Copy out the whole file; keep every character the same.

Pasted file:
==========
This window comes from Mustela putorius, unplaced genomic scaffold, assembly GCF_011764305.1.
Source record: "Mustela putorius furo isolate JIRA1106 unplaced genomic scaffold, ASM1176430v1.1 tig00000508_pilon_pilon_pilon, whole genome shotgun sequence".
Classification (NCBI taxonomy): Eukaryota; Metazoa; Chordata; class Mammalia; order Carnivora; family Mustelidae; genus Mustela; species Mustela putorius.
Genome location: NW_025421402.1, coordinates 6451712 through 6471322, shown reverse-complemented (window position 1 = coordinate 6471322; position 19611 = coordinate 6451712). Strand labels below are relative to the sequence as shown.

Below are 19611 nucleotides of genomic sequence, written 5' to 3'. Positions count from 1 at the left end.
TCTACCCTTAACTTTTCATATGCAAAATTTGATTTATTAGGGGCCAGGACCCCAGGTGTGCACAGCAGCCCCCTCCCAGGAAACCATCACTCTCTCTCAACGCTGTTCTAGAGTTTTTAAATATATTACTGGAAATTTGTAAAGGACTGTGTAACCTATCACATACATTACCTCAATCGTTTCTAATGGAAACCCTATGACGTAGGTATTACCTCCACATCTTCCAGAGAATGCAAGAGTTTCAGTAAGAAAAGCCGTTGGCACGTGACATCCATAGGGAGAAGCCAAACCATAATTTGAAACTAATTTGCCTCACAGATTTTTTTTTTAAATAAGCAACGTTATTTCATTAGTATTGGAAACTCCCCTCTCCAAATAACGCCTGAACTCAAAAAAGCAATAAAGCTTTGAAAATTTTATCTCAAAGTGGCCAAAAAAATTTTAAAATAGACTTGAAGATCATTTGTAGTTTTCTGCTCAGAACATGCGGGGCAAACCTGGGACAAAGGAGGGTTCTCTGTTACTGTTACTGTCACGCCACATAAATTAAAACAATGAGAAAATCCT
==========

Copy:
This window comes from Mustela putorius, unplaced genomic scaffold, assembly GCF_011764305.1.
Source record: "Mustela putorius furo isolate JIRA1106 unplaced genomic scaffold, ASM1176430v1.1 tig00000508_pilon_pilon_pilon, whole genome shotgun sequence".
Classification (NCBI taxonomy): Eukaryota; Metazoa; Chordata; class Mammalia; order Carnivora; family Mustelidae; genus Mustela; species Mustela putorius.
Genome location: NW_025421402.1, coordinates 6451712 through 6471322, shown reverse-complemented (window position 1 = coordinate 6471322; position 19611 = coordinate 6451712). Strand labels below are relative to the sequence as shown.

Below are 19611 nucleotides of genomic sequence, written 5' to 3'. Positions count from 1 at the left end.
TCTACCCTTAACTTTTCATATGCAAAATTTGATTTATTAGGGGCCAGGACCCCAGGTGTGCACAGCAGCCCCCTCCCAGGAAACCATCACTCTCTCTCAACGCTGTTCTAGAGTTTTTAAATATATTACTGGAAATTTGTAAAGGACTGTGTAACCTATCACATACATTACCTCAATCGTTTCTAATGGAAACCCTATGACGTAGGTATTACCTCCACATCTTCCAGAGAATGCAAGAGTTTCAGTAAGAAAAGCCGTTGGCACGTGACATCCATAGGGAGAAGCCAAACCATAATTTGAAACTAATTTGCCTCACAGATTTTTTTTTTAAATAAGCAACGTTATTTCATTAGTATTGGAAACTCCCCTCTCCAAATAACGCCTGAACTCAAAAAAGCAATAAAGCTTTGAAAATTTTATCTCAAAGTGGCCAAAAAAATTTTAAAATAGACTTGAAGATCATTTGTAGTTTTCTGCTCAGAACATGCGGGGCAAACCTGGGACAAAGGAGGGTTCTCTGTTACTGTTACTGTCACGCCACATAAATTAAAACAATGAGAAAATCCT